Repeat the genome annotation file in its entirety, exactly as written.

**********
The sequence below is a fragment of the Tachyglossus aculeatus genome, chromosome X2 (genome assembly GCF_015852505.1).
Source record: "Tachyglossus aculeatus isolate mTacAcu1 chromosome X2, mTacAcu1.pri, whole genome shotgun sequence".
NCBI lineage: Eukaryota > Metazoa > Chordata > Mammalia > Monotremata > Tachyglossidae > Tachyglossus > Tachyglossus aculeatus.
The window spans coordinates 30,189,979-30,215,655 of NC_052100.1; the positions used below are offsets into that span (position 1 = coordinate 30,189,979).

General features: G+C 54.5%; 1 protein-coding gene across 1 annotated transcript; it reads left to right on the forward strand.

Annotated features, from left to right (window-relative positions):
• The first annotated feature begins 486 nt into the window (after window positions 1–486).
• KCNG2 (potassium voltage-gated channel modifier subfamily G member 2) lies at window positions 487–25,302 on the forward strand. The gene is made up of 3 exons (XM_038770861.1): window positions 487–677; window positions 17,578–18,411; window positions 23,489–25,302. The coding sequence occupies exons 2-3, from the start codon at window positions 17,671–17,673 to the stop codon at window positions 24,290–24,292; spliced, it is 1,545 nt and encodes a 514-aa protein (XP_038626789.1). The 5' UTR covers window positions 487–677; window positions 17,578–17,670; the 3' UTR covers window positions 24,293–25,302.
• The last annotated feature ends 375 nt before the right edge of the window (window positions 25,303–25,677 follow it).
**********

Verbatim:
The sequence below is a fragment of the Tachyglossus aculeatus genome, chromosome X2 (genome assembly GCF_015852505.1).
Source record: "Tachyglossus aculeatus isolate mTacAcu1 chromosome X2, mTacAcu1.pri, whole genome shotgun sequence".
NCBI lineage: Eukaryota > Metazoa > Chordata > Mammalia > Monotremata > Tachyglossidae > Tachyglossus > Tachyglossus aculeatus.
The window spans coordinates 30,189,979-30,215,655 of NC_052100.1; the positions used below are offsets into that span (position 1 = coordinate 30,189,979).

General features: G+C 54.5%; 1 protein-coding gene across 1 annotated transcript; it reads left to right on the forward strand.

Annotated features, from left to right (window-relative positions):
• The first annotated feature begins 486 nt into the window (after window positions 1–486).
• KCNG2 (potassium voltage-gated channel modifier subfamily G member 2) lies at window positions 487–25,302 on the forward strand. The gene is made up of 3 exons (XM_038770861.1): window positions 487–677; window positions 17,578–18,411; window positions 23,489–25,302. The coding sequence occupies exons 2-3, from the start codon at window positions 17,671–17,673 to the stop codon at window positions 24,290–24,292; spliced, it is 1,545 nt and encodes a 514-aa protein (XP_038626789.1). The 5' UTR covers window positions 487–677; window positions 17,578–17,670; the 3' UTR covers window positions 24,293–25,302.
• The last annotated feature ends 375 nt before the right edge of the window (window positions 25,303–25,677 follow it).